Definitions

from Wiktionary, Creative Commons Attribution/Share-Alike License

  • n. Obsolete form of command.
  • v. Obsolete form of command.

Etymologies

Sorry, no etymologies found.

Examples

  • 9 Vvhen Micheal the Archangel, disputing vvith the Diuel, made altercation for the body of Moyses: he durst not inferre iudgment of blasphemie, but said, Our Lord 'commaund' thee.

    The Bible, Douay-Rheims, Complete

  • Master Albert, you have both well and worthily chastised our over-bold presumption, and beleeve me Sir, I repute your love and kindnesse of no meane merrit, comming from a man so wise and vertuous: And therefore (mine honour reserved) commaund my uttermost, as alwayes ready to do you any honest service.

    The Decameron

  • Moreover, we will and commaund everie one of them (as they desire to deserve our grace) that wheresoever they goe or come, or whatsoever they heare or see: they especially respect to bring us tydings of them.

    The Decameron

  • And although every man (naturally) desireth revenge for injuries and abuses done unto him: yet men of the Church, in regard that dayly they preached patience, and commaund (above all things else) remission of sinnes: it would appeare a mighty blemish in them, to be more froward and furious then other men.

    The Decameron

  • Now therefore, you may easily consider with your selfe, what great reason we have to live more merrily, then any other men can doe: in regard we enjoy the gracious favour of two such Royall Queenes, receyving also from them (whensoever wee please to commaund them) a thousand or two thousand Florines at the least, which are both truly and duly sent us.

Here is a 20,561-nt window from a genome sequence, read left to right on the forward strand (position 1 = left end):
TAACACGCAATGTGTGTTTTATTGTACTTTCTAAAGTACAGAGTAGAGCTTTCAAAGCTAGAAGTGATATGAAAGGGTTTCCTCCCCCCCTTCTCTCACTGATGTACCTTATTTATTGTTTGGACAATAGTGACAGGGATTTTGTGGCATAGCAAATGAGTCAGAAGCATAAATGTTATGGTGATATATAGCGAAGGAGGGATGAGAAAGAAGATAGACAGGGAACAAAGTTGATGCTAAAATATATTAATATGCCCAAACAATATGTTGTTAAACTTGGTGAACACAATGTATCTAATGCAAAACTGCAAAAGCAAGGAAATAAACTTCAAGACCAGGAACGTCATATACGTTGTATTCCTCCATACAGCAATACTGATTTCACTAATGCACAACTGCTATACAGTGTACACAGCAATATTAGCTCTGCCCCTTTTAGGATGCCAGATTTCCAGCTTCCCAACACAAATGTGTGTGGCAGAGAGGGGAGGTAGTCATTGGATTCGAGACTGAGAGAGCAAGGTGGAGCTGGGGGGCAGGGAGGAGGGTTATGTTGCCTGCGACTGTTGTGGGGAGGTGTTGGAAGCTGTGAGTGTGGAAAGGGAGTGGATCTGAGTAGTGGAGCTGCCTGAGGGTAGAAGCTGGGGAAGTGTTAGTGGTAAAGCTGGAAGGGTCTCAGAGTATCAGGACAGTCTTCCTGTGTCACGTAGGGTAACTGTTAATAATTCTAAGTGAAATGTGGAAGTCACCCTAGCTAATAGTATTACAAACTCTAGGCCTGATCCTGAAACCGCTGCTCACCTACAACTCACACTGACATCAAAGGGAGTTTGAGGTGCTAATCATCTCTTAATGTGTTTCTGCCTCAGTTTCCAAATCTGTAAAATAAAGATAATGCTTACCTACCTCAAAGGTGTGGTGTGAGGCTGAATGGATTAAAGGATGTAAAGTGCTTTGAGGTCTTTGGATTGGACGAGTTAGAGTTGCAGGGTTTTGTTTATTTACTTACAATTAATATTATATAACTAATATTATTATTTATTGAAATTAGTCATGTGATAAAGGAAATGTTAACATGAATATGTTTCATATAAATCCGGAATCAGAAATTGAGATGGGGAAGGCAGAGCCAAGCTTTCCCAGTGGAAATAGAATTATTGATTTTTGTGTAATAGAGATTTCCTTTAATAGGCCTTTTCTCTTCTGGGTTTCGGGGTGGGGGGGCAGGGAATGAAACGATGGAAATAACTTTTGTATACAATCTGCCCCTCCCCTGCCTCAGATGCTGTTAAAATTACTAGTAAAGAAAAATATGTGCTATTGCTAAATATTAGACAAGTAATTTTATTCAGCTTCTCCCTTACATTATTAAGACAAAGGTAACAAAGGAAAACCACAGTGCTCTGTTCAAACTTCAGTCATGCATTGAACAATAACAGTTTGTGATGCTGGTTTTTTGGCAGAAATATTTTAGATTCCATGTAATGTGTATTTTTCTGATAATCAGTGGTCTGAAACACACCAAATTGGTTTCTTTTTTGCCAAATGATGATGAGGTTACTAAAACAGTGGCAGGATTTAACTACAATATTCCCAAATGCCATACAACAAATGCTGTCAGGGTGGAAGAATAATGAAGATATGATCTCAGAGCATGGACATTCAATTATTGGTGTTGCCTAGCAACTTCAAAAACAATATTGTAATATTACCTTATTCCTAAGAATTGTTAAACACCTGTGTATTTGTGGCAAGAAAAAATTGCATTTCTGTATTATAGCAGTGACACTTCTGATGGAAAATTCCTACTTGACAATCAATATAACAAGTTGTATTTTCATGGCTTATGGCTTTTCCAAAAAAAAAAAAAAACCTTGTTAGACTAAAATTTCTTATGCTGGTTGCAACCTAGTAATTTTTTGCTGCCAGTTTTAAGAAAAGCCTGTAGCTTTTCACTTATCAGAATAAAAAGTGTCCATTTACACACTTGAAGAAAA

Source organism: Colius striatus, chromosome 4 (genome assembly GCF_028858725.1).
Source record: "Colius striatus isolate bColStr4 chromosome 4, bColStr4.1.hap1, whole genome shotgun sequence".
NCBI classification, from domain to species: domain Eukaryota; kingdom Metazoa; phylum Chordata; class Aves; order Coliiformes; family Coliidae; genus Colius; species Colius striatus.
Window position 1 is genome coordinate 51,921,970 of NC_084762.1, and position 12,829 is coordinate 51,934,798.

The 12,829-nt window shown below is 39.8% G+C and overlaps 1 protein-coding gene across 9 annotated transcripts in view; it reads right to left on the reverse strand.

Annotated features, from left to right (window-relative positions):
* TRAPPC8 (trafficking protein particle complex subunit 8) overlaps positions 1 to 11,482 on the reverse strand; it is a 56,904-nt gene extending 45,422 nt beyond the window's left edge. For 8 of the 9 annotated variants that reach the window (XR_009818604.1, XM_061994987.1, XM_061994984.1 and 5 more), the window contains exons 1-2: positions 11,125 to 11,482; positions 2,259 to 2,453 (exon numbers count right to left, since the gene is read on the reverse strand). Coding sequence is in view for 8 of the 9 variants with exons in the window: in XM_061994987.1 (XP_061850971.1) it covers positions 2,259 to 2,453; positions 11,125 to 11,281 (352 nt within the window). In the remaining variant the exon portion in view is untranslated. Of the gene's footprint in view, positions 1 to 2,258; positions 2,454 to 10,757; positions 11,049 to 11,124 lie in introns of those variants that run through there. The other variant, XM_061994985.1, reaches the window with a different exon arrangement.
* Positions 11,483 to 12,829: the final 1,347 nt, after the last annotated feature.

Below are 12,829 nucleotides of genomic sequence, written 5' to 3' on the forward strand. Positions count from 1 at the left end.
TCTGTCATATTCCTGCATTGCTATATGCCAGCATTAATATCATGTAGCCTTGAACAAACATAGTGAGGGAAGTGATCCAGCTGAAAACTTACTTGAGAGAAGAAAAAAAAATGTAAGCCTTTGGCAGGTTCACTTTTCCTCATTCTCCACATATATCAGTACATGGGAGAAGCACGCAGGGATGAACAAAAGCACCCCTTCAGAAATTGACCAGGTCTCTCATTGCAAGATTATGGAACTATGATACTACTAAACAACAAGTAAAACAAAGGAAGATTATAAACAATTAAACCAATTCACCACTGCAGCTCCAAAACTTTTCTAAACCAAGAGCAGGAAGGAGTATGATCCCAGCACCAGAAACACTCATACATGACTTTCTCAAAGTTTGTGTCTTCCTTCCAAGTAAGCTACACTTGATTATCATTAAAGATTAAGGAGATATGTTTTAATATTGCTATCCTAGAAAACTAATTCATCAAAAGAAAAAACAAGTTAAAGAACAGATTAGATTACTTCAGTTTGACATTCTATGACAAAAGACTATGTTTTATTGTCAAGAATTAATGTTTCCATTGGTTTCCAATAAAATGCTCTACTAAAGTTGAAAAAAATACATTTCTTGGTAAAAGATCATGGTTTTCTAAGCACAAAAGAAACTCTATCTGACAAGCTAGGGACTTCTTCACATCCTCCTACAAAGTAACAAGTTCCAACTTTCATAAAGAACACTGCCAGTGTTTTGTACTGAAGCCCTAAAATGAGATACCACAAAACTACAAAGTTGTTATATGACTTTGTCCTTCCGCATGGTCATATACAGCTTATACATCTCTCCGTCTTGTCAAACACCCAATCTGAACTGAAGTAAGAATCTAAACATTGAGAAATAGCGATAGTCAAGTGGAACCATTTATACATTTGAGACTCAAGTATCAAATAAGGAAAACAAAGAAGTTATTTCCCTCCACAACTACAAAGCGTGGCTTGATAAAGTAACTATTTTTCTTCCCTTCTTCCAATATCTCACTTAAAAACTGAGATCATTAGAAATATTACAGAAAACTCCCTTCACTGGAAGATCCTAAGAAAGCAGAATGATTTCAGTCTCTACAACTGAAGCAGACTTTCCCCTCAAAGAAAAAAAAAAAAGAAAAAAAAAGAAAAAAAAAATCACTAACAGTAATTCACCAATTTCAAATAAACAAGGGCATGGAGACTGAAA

The Decameron

  • Attending in further expectation, to know what else the Lady would commaund him; hee began to remember God and Saint Julian, hartily thanking her, for delivering him from so bad a night as was threatned towards him, and bringing him to so good entertainment.

    The Decameron

  • It came to passe, that a young Sicillian wench (very beautifull, but at commaund of whosoever would, and for small hire) pass then by, and (without his percieving) seeing such store of gold in his purse; presently she said to her selfe: why should not all those crownes be mine, when the foole that owes them, can keepe them no closer?

    The Decameron

  • When he came to his Maister, and had delivered him her garments, he assured him, that he had not onely accomplished his commaund, but also was most secure from any discovery: because he had no sooner done the deede, but foure or five very ravenous Woolves, came presently running to the dead bodie, and gave it buriall in their bellyes.

    The Decameron

  • Immediately also he gave commaund, that the Count should be restored to his honors, apparell, servants, horses, and furniture, answerable to his high estate and calling, which was as speedily performed.

    The Decameron

  • Then Philostratus, not to swerve from the course which had beene observed by the Queenes before him, so soone as the Tables were taken away, gave commaund that Madam Lauretta should beginne the dance, and likewise to sing a Song.

    The Decameron

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